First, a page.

Myth #1

4 Aug

Like I mentioned in my last post, I want to try to dispel some misconceptions people have about ABA.

One thing I keep reading, by parents who hate ABA and also those with autism who hate ABA, is this idea that ABA is for “autistic people”, and it treats them like machines, or like animals.

No, no, no. This could not be further from the truth. ABA is all around us! The principles of behavior are what make ALL of us operate.

If you have ever scratched an itch- you just employed negative reinforcement.

If you have ever been paid to do a job- you just received positive reinforcement.

If you have ever stretched your muscles- that was automatic reinforcement.

If you have ever gotten a speeding ticket- that’s positive punishment.

If you have ever been grounded or put on time out- that’s negative punishment.

Do you see what I mean?? The principles of behavior are constantly around us. All of our behavior is shaped by our environment. Everybody’s is!

When you’re driving in the rain, you turn the windshield wipers on.

When it’s hot and sunny, you put sunscreen on.

When it’s too loud, you cover your ears.

When you don’t feel well, you take medicine.

When you want to go on the internet, you turn your computer on.

Our behavior is a direct result of our environment. And, our environment includes our bodies as well.

The difference between what I’m talking about here and what people with autism experience is just a matter of intensity and structure. Okay, so not all of us have 2 hour sessions, 5 days a week, specifically carved out for ABA. But, the principles are the same. We are operating under the same concepts, constantly.

ABA is not something robotic or mechanical; at least it shouldn’t be. ABA sessions should be utilizing the person’s natural environment to have them come into contact with new contingencies. (ie: If I ask for “more”, I will get more cookie. If I scream and cry for more, I will not get more cookie). It can also be contriving their environment in order to come into contact with new contingencies. (ie: If the cookie jar is too high up I can ask for “help” and get help. If I bang on the cabinets over and over, I will not get help).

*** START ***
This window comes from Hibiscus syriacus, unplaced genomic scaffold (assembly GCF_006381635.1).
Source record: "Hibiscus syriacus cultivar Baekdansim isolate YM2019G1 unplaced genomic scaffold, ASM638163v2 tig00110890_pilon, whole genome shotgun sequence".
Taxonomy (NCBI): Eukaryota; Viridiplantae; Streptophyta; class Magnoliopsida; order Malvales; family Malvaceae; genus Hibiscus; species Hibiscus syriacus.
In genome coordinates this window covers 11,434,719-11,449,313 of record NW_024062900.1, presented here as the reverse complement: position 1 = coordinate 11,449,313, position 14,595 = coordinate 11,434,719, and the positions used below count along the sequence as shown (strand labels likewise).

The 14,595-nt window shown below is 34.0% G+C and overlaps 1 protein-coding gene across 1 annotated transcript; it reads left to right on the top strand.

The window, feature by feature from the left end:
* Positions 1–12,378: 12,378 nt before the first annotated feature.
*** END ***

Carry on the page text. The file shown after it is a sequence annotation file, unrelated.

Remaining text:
For those that hate the principles of behavior analysis….I challenge you to live a day without them. (Spoiler alert: It can’t be done.)

Perhaps it’s the just methods of a particular practitioner that you hate, in which case, I suggest you find a provider who better meets your needs. There are good clinicians out there. As Priority ABA says on their website, “When done correctly, ABA will maximize a child’s ability to express their own personality and preferences by teaching them the skills they need to communicate, play, and otherwise enjoy life.”

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3 Responses to “Myth #1”

  1. Larry Rector August 4, 2013 at 6:34 pm #

    Well said.

  2. Lulu August 5, 2013 at 6:48 am #

    Perhaps you should be concerned with how you can influence change within your field considering the accounts of abuse and trauma autistic individuals have experienced. It’s not the responsibility of victims to potentially subject themselves to abuse; it should be the responsibility of perpetrators to modify their behaviors.

    • angelina258 August 5, 2013 at 10:54 am #

      Agreed. I hope that anyone malpracticing ABA is reprimanded.

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